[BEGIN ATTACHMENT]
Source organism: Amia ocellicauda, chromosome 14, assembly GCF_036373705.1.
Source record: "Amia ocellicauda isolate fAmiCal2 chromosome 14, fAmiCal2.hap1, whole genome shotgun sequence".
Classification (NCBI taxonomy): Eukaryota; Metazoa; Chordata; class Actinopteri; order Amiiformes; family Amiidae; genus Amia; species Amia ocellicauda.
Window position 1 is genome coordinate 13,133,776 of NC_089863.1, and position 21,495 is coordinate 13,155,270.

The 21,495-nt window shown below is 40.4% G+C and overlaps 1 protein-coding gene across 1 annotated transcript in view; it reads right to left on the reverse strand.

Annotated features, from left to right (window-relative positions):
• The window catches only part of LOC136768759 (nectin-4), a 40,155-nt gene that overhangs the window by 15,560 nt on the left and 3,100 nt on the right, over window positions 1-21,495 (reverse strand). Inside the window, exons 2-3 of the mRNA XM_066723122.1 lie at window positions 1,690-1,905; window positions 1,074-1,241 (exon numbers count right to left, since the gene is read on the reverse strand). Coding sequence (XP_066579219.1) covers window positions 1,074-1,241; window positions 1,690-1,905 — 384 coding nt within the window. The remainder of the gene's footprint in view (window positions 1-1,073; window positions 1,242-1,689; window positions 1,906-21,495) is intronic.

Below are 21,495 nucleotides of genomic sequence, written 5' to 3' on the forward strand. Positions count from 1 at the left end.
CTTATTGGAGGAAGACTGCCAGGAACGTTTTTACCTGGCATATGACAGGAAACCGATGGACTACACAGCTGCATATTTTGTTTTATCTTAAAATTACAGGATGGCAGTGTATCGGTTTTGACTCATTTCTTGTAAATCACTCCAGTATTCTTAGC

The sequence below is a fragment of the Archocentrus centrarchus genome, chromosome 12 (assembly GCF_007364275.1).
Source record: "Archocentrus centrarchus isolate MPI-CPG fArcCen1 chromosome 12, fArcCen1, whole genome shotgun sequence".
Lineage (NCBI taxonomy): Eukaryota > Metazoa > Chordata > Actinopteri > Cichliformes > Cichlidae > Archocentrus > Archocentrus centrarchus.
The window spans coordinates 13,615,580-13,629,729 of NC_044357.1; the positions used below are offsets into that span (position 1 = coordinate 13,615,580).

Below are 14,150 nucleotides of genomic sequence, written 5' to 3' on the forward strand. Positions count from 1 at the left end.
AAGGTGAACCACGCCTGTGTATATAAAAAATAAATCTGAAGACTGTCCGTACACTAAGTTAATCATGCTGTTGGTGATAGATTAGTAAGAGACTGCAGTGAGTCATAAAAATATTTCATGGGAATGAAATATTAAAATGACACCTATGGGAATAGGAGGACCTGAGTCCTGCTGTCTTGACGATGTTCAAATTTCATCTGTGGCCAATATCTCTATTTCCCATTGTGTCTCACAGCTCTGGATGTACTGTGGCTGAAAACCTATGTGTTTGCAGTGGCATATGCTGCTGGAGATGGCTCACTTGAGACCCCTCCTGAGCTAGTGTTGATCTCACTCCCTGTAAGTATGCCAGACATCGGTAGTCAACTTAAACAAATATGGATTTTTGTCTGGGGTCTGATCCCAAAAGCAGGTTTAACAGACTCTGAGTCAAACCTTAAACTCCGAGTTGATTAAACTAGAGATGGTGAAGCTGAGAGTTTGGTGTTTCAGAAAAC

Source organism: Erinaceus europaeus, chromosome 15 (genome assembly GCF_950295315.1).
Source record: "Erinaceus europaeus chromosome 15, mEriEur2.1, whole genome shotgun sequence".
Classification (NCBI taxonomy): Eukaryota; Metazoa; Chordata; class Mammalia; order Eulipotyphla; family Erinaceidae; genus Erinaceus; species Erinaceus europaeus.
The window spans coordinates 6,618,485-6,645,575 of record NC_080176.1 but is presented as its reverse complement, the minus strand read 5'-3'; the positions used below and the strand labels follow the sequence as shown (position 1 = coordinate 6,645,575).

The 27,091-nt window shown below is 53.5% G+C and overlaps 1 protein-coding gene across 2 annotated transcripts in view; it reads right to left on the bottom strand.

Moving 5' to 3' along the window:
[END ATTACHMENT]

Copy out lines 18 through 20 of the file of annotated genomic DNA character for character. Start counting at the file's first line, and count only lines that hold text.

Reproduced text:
Classification (NCBI taxonomy): Eukaryota; Metazoa; Chordata; class Mammalia; order Eulipotyphla; family Erinaceidae; genus Erinaceus; species Erinaceus europaeus.
The window spans coordinates 6,618,485-6,645,575 of record NC_080176.1 but is presented as its reverse complement, the minus strand read 5'-3'; the positions used below and the strand labels follow the sequence as shown (position 1 = coordinate 6,645,575).

The 27,091-nt window shown below is 53.5% G+C and overlaps 1 protein-coding gene across 2 annotated transcripts in view; it reads right to left on the bottom strand.